People often talk as if there was an opposition between what is beautiful and what is useful. There is no opposition to beauty except ugliness: all things are either beautiful or ugly, and utility will be always on the side of the beautiful thing, because beautiful decoration is always on the side of the beautiful thing, because beautiful decoration is always an expression of the use you put a thing to and the value placed on it. No workman will beautifully decorate bad work, nor can you possibly get good handicraftsmen or workmen without having beautiful designs. You should be quite sure of that. If you have poor and worthless designs in any craft or trade you will get poor and worthless workmen only, but the minute you have noble and beautiful designs, then you get men of power and intellect and feeling to work for you. By having good designs you have workmen who work not merely with their hands but with their hearts and heads too; otherwise you will get merely the fool or the loafer to work for you.
That the beauty of life is a thing of no moment, I suppose few people would venture to assert. And yet most civilised people act as if it were of none, and in so doing are wronging both themselves and those that are to come after them. For that beauty which is meant by art is no mere accident of human life which people can take or leave, but a positive necessity of life if we are to live as nature meant us to, that is to say unless we are content to be less than men.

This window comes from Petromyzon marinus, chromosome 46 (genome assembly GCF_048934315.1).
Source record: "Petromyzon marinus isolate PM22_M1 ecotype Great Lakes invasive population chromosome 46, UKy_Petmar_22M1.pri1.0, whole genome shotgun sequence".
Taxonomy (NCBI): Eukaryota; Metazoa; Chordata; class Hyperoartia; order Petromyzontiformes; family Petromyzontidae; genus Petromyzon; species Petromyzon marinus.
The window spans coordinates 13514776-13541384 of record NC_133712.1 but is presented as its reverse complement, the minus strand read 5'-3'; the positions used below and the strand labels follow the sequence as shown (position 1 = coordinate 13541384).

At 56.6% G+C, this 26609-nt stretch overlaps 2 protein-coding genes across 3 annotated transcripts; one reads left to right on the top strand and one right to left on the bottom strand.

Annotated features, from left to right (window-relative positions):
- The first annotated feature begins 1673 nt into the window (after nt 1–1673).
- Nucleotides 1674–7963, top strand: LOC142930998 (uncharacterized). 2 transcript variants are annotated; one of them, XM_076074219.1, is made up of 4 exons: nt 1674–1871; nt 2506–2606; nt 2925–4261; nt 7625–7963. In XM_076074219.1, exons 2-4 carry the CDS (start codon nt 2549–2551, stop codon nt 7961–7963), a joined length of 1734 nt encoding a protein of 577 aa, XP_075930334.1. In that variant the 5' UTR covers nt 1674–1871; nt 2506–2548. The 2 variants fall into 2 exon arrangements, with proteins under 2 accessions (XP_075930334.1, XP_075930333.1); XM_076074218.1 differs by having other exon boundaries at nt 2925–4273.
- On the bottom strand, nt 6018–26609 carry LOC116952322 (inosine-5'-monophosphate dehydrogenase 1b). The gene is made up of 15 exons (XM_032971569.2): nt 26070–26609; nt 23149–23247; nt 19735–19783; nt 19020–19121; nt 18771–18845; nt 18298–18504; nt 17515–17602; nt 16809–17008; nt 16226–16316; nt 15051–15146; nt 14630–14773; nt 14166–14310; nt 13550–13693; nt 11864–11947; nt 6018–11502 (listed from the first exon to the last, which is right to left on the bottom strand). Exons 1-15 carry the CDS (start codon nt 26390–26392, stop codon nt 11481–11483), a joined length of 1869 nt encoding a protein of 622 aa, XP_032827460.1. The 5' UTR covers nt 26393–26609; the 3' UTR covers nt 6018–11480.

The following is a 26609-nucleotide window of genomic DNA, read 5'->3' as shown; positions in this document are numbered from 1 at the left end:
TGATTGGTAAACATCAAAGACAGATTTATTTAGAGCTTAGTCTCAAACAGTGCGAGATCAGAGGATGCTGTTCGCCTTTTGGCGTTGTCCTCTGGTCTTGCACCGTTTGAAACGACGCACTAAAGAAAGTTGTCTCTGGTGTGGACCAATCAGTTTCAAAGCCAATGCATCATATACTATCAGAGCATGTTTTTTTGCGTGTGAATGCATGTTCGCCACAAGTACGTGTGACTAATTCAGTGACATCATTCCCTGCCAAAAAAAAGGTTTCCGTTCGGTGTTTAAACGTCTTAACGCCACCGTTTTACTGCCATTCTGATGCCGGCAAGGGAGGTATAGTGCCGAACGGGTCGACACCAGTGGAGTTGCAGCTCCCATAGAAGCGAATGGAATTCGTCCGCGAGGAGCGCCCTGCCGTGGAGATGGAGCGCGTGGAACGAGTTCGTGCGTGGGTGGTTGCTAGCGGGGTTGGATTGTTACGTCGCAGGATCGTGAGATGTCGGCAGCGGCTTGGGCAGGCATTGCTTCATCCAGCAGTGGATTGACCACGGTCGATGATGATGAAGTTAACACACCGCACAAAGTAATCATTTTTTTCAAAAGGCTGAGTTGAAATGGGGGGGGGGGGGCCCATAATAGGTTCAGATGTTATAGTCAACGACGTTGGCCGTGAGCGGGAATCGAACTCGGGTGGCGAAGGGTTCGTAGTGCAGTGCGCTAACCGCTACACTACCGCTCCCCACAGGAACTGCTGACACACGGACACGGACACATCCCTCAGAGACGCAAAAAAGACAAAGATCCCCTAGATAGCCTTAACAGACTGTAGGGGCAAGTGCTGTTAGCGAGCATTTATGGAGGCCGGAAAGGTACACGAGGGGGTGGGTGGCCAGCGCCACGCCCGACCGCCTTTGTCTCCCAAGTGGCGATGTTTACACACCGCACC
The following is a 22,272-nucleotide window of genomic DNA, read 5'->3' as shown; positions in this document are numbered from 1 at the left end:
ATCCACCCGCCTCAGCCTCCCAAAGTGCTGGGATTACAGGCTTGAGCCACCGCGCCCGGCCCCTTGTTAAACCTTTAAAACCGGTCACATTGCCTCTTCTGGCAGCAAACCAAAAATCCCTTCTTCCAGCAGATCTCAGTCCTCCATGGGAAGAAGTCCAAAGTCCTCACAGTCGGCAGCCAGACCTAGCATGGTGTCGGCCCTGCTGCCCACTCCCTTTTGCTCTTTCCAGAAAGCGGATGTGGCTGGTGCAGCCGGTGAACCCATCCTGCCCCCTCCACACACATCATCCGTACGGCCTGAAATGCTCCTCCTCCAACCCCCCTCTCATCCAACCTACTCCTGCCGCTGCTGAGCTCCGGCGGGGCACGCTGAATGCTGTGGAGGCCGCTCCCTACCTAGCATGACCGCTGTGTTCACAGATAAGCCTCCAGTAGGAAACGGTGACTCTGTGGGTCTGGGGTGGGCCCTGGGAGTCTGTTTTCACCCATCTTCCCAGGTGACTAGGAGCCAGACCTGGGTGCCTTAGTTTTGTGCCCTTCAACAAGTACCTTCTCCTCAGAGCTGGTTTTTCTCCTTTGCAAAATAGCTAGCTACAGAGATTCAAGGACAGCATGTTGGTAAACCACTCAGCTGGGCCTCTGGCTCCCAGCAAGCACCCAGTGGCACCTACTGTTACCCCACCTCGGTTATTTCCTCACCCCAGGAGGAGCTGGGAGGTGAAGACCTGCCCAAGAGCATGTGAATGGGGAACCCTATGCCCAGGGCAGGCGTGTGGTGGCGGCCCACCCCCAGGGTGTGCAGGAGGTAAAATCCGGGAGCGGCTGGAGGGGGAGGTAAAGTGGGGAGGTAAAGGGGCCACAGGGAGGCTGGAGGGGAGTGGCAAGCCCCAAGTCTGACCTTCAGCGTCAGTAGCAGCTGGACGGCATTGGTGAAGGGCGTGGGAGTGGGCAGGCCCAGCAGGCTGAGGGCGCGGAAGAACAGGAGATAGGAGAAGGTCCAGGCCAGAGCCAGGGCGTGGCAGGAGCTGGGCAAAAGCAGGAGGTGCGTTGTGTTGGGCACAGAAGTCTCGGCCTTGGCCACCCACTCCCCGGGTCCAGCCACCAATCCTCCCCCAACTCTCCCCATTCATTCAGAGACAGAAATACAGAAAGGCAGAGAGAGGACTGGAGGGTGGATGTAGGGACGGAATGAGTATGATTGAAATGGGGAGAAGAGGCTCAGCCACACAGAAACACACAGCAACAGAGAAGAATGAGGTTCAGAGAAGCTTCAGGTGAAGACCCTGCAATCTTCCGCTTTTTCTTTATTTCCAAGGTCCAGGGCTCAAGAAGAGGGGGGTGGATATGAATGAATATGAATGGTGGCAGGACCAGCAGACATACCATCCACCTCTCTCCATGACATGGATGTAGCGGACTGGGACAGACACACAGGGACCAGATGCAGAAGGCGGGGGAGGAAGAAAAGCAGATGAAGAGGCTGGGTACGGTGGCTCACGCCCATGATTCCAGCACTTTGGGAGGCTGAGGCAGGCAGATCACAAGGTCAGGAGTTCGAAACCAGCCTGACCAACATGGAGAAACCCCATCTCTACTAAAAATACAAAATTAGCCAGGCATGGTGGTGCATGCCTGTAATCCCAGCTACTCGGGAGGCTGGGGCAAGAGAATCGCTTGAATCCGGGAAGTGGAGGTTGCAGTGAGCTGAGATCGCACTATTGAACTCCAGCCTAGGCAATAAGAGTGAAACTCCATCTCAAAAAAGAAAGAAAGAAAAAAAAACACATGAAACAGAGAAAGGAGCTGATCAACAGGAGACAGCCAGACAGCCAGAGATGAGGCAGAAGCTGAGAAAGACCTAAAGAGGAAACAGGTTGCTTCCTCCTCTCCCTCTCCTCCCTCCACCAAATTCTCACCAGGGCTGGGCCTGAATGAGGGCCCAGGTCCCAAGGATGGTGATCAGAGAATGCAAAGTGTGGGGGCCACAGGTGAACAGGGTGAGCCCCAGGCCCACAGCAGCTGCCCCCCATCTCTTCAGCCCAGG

Do not think that the commercial spirit which is the basis of your life and cities here is opposed to art. Who built the beautiful cities of the world but commercial men and commercial men only? Genoa built by its traders, Florence by its bankers, and Venice, most lovely of all, by its noble and honest merchants.
I do not wish you, remember, 'to build a new Pisa,' nor to bring 'the life or the decorations of the thirteenth century back again.' 'The circumstances with which you must surround your workmen are those' of modern American life, 'because the designs you have now to ask for from your workmen are such as will make modern' American 'life beautiful.' The art we want is the art based on all the inventions of modern civilisation, and to suit all the needs of nineteenth-century life.
Do you think, for instance, that we object to machinery? I tell you we reverence it; we reverence it when it does its proper work, when it relieves man from ignoble and soulless labour, not when it seeks to do that which is valuable only when wrought by the hands and hearts of men. Let us have no machine-made ornament at all; it is all bad and worthless and ugly. And let us not mistake the means of civilisation for the end of civilisation; steam-engine, telephone and the like, are all wonderful, but remember that their value depends entirely on the noble uses we make of them, on the noble spirit in which we employ them, not on the things themselves.
It is, no doubt, a great advantage to talk to a man at the Antipodes through a telephone; its advantage depends entirely on the value of what the two men have to say to one another. If one merely shrieks slander through a tube and the other whispers folly into a wire, do not think that anybody is very much benefited by the invention.